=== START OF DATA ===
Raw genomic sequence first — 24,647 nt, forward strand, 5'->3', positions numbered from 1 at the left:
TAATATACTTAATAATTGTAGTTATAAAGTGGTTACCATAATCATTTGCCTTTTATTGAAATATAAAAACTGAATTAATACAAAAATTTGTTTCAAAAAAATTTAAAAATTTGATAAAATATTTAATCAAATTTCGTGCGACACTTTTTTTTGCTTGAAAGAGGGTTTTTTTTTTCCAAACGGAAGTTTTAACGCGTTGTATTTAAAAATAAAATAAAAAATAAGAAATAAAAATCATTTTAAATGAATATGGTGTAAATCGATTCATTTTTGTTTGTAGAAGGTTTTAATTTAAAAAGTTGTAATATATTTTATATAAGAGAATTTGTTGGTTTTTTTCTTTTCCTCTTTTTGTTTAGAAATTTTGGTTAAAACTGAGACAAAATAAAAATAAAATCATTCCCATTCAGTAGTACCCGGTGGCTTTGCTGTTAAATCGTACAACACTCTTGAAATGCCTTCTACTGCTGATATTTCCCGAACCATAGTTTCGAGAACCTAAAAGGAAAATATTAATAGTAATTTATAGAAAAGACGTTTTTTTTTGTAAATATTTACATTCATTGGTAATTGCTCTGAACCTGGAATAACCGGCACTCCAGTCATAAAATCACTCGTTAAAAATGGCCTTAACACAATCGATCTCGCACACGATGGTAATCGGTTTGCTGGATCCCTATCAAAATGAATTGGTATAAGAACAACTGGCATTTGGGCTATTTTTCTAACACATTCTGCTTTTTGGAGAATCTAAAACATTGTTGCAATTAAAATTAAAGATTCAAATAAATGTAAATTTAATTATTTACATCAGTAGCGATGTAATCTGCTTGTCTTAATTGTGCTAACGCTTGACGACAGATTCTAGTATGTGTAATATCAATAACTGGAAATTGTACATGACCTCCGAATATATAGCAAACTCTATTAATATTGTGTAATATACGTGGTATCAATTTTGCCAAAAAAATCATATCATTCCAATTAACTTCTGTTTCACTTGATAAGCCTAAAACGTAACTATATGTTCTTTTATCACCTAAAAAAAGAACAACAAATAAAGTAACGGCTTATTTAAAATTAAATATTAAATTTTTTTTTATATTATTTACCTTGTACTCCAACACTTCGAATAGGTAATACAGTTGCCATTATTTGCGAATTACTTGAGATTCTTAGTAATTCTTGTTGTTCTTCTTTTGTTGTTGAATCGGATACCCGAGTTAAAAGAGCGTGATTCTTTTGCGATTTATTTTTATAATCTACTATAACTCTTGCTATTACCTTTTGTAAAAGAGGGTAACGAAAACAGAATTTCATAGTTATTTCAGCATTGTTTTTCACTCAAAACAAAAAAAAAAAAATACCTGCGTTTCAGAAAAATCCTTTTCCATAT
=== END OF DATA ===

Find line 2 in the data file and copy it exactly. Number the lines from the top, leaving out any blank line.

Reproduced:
TAATATACTTAATAATTGTAGTTATAAAGTGGTTACCATAATCATTTGCCTTTTATTGAAATATAAAAACTGAATTAATACAAAAATTTGTTTCAAAAAAATTTAAAAATTTGATAAAATATTTAATCAAATTTCGTGCGACACTTTTTTTTGCTTGAAAGAGGGTTTTTTTTTTCCAAACGGAAGTTTTAACGCGTTGTATTTAAAAATAAAATAAAAAATAAGAAATAAAAATCATTTTAAATGAATATGGTGTAAATCGATTCATTTTTGTTTGTAGAAGGTTTTAATTTAAAAAGTTGTAATATATTTTATATAAGAGAATTTGTTGGTTTTTTTCTTTTCCTCTTTTTGTTTAGAAATTTTGGTTAAAACTGAGACAAAATAAAAATAAAATCATTCCCATTCAGTAGTACCCGGTGGCTTTGCTGTTAAATCGTACAACACTCTTGAAATGCCTTCTACTGCTGATATTTCCCGAACCATAGTTTCGAGAACCTAAAAGGAAAATATTAATAGTAATTTATAGAAAAGACGTTTTTTTTTGTAAATATTTACATTCATTGGTAATTGCTCTGAACCTGGAATAACCGGCACTCCAGTCATAAAATCACTCGTTAAAAATGGCCTTAACACAATCGATCTCGCACACGATGGTAATCGGTTTGCTGGATCCCTATCAAAATGAATTGGTATAAGAACAACTGGCATTTGGGCTATTTTTCTAACACATTCTGCTTTTTGGAGAATCTAAAACATTGTTGCAATTAAAATTAAAGATTCAAATAAATGTAAATTTAATTATTTACATCAGTAGCGATGTAATCTGCTTGTCTTAATTGTGCTAACGCTTGACGACAGATTCTAGTATGTGTAATATCAATAACTGGAAATTGTACATGACCTCCGAATATATAGCAAACTCTATTAATATTGTGTAATATACGTGGTATCAATTTTGCCAAAAAAATCATATCATTCCAATTAACTTCTGTTTCACTTGATAAGCCTAAAACGTAACTATATGTTCTTTTATCACCTAAAAAAAGAACAACAAATAAAGTAACGGCTTATTTAAAATTAAATATTAAATTTTTTTTTATATTATTTACCTTGTACTCCAACACTTCGAATAGGTAATACAGTTGCCATTATTTGCGAATTACTTGAGATTCTTAGTAATTCTTGTTGTTCTTCTTTTGTTGTTGAATCGGATACCCGAGTTAAAAGAGCGTGATTCTTTTGCGATTTATTTTTATAATCTACTATAACTCTTGCTATTACCTTTTGTAAAAGAGGGTAACGAAAACAGAATTTCATAGTTATTTCAGCATTGTTTTTCACTCAAAACAAAAAAAAAAAAATACCTGCGTTTCAGAAAAATCCTTTTCCATAT